Category Archives: storytelling

New ways of seeing

Storyline threads

My husband has sometimes wished for a way to track characters in a book as he’s reading. He often reads several books at a time, so progress through one is slow, and it’s easy to lose track of events or who’s who. Today he came across an example of one way someone did that for several films (it should work equally well for books, I think). It traces intersecting story threads in a simple but effective way. We’ve both wondered whether authors use such devices for themselves when plotting a book.

Looking at the top map, for Lord of the Rings, the creators used different colors to represent hobbits, elves, men, and other creatures. Time flows from left to right, and important events and locations, such as Bilbo’s party and Isengard, are represented in different places on the map.

It’s interesting to compare maps of different stories, on the bottom row. The map of 12 Angry Men shows 12 parallel threads. Without seeing the movie, this is ambiguous, because it could be interpreted either as all interacting together the entire time, or having no interaction. (Adding context, such as an enclosing space labeled “Jury Room”, could help.) It looks like Primer would be confusing: Just three characters, whose lives intertwine messily, with no landmark places or times, and whose final fates are unclear! I suppose some lives feel like that at times. (I found out it’s about time travel, from this Wikipedia entry.) From xkcd, via Flowing Data.

Evolution of thinking

I have trouble, sometimes, committing myself to a conclusion, because I recognize that my understanding is always evolving as I get more information and consider more points of view. Many scientists and others seeking “truth” can probably relate. The evolution of one scientist’s thinking over the course of 13 years is traced in a visualization of changes in six editions of one of his books. With different colors representing each edition, if you let this play out, you see how words are added and removed, and, dramatically, how an entirely new chapter is added. I also discovered that if you hover your cursor over a section, you can read the words, in the color representing the edition in which they were added. The work traced is Charles Darwin‘s famous On the Origin of Species by Means of Natural Selection, first published in 1859, with the 6th edition published in 1872. From Ben Fry, from this CNN article, “A new way of looking at the world”, via Flowing Data.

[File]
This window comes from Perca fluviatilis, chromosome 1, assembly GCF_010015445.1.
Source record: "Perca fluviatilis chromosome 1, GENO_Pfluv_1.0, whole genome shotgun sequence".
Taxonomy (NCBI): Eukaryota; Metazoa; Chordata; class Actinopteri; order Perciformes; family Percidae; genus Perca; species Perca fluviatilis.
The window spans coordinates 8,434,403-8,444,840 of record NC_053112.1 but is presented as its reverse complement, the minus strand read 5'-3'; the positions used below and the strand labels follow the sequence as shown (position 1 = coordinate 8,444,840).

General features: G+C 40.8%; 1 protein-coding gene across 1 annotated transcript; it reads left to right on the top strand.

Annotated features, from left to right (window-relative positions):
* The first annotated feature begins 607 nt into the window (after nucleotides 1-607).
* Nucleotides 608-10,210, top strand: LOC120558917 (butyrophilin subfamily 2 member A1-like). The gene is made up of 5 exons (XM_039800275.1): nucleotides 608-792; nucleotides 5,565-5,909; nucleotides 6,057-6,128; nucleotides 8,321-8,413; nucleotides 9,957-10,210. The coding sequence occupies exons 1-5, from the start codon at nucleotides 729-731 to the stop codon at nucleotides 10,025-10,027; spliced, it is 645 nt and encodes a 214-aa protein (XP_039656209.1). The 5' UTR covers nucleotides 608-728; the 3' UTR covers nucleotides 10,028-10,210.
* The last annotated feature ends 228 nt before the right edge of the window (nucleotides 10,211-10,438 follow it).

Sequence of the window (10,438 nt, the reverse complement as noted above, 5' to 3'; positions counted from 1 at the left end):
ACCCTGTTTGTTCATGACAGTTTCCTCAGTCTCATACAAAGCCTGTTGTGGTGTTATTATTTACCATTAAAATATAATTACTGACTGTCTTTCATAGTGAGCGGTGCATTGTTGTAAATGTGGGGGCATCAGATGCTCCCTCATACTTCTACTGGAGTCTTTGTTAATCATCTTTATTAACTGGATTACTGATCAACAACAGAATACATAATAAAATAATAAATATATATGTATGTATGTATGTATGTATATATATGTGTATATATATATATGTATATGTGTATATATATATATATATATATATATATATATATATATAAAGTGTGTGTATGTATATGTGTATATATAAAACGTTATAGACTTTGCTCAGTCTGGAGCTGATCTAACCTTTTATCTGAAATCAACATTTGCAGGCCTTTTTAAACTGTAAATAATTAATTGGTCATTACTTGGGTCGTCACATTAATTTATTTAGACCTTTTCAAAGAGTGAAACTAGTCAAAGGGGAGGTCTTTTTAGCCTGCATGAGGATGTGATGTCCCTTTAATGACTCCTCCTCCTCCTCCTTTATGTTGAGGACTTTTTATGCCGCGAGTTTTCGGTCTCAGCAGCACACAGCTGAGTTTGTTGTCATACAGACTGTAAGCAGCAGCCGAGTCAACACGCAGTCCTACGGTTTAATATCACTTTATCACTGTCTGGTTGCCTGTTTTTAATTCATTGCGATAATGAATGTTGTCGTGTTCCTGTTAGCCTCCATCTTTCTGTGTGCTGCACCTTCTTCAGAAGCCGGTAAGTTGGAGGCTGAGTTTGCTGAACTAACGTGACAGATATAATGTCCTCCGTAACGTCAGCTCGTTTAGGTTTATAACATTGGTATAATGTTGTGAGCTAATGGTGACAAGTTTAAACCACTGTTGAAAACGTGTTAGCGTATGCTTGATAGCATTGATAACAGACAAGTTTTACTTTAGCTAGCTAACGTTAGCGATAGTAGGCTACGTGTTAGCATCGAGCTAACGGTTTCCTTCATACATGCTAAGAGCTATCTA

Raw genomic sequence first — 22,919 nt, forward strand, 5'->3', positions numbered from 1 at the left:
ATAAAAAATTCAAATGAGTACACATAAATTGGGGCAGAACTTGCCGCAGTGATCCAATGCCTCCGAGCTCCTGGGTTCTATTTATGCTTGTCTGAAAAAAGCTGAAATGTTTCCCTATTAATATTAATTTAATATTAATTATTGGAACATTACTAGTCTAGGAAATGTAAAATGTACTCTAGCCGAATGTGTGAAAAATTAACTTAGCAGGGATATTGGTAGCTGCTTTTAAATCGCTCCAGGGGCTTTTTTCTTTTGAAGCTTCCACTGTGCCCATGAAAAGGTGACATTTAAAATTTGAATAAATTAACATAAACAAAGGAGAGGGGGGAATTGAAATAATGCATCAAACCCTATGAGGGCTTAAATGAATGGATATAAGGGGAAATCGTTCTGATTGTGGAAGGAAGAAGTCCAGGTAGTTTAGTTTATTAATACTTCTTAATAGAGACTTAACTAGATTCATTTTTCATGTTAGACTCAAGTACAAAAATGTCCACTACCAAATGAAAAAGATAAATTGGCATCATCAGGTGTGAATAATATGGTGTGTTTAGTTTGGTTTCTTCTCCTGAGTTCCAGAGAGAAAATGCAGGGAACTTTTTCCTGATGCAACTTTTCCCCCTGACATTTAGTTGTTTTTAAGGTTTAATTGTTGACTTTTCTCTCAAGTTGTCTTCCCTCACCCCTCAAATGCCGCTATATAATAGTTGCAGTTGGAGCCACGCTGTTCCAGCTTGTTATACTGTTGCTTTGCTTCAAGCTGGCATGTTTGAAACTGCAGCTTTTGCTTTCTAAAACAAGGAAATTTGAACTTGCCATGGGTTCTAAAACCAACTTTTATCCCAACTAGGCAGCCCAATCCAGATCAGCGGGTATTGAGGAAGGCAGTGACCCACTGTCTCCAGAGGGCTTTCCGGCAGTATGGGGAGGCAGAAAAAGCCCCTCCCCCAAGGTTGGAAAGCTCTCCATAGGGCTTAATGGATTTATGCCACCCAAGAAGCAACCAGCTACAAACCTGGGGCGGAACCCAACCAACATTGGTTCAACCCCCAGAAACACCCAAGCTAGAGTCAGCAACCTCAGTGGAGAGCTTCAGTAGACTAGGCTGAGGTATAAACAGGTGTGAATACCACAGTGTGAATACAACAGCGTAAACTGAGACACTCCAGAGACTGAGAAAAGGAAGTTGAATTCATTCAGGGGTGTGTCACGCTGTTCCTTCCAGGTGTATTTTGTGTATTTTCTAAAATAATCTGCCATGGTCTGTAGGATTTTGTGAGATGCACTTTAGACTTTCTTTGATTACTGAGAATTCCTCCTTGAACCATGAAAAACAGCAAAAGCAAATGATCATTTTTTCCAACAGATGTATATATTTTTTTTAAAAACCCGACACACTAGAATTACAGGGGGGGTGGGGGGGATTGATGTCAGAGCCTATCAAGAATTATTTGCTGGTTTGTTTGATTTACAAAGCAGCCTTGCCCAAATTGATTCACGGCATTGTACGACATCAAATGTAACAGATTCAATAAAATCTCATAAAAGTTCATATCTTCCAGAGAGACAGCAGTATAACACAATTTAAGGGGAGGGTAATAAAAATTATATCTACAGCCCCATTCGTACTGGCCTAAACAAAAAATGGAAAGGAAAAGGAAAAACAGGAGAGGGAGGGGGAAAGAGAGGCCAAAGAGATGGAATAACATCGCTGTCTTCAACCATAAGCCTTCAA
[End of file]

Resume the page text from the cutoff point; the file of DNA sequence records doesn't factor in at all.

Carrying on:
Plowing the Dark

Here’s a description of an economics simulation made visible in a virtual reality room:

A crimson comet, at ten o’clock, just above the horizon, paints an upturn in third-quarter commodities. A rose of starbursts means stubborn unemployment.
Hidden relations spill out, suddenly obvious, from a twist of the tabular data. Tendencies float like lanterns across the face of a summer’s night.

In this room of open prediction, facts flash like a headland light. The search flares burst around you where you stand, lost in an informational fantasia: tangled graphical dances of devaluation, industrial upheaval, protective tariffs, striking shipbuilders, the G7, Paraguay, Kabul. The sweep of the digital – now beyond its inventors’ collective ability to index – falls back, cowed by the sprawl of the runaway analog. Five billion parallel processors, each a world economy, update, revise, negate one another, capsize the simulation, pumping their dissatisfied gross national product beyond the reach of number.

(From Plowing the Dark by Richard Powers)

This is from a book I’m reading in which the author imagines the power of visualization which may soon be available through further advances in computing technology. The beauty of this is that it is a NOVEL, not a dry technology forecast, or glossy marketing brochure. The power of storytelling triggers our emotional and imaginative response, allowing us to connect with this future as a reality. It reminds me of Neal Stephenson’s Snow Crash, in which people interacted in the online “metaverse” via “avatar” personas – a vision of Second Life (“SecondLife is a 3D online digital world imagined, created, & owned by its residents”). While Plowing the Dark is strictly in prose (no graphics), it paints a vivid picture of the power of visual representation to extend our awareness and understanding. I’m not far enough into it to know whether he explores the potential of the technology to further our wisdom, or explores its downsides as well as its benefits. I suspect he examines both sides, as there was already an example of one programmer developing a black eye from a “collision” with a virtual branch!

This book illustrates the principle behind scenario building. A vivid, multi-sensory, plausible scenario causes us to feel the impact of a situation, motivating us to take steps to bring it about, in the case of a desirable outcome, or prevent its occurrence, in the case of an undesirable future.

By the way, you don’t have to be a computer geek to enjoy this book. The technical details are described at a high level as an artist character seeks to understand her role in the project, and to contribute to it, and to explain the excitement and dedication (or obsession!) of her fellow researchers.

The bottom line: Whether through story, or scenarios, or graphical representation, visualization is extremely powerful for an individual or group to create a desired outcome, whether that is a new product, a solution to a tough problem, or a better world.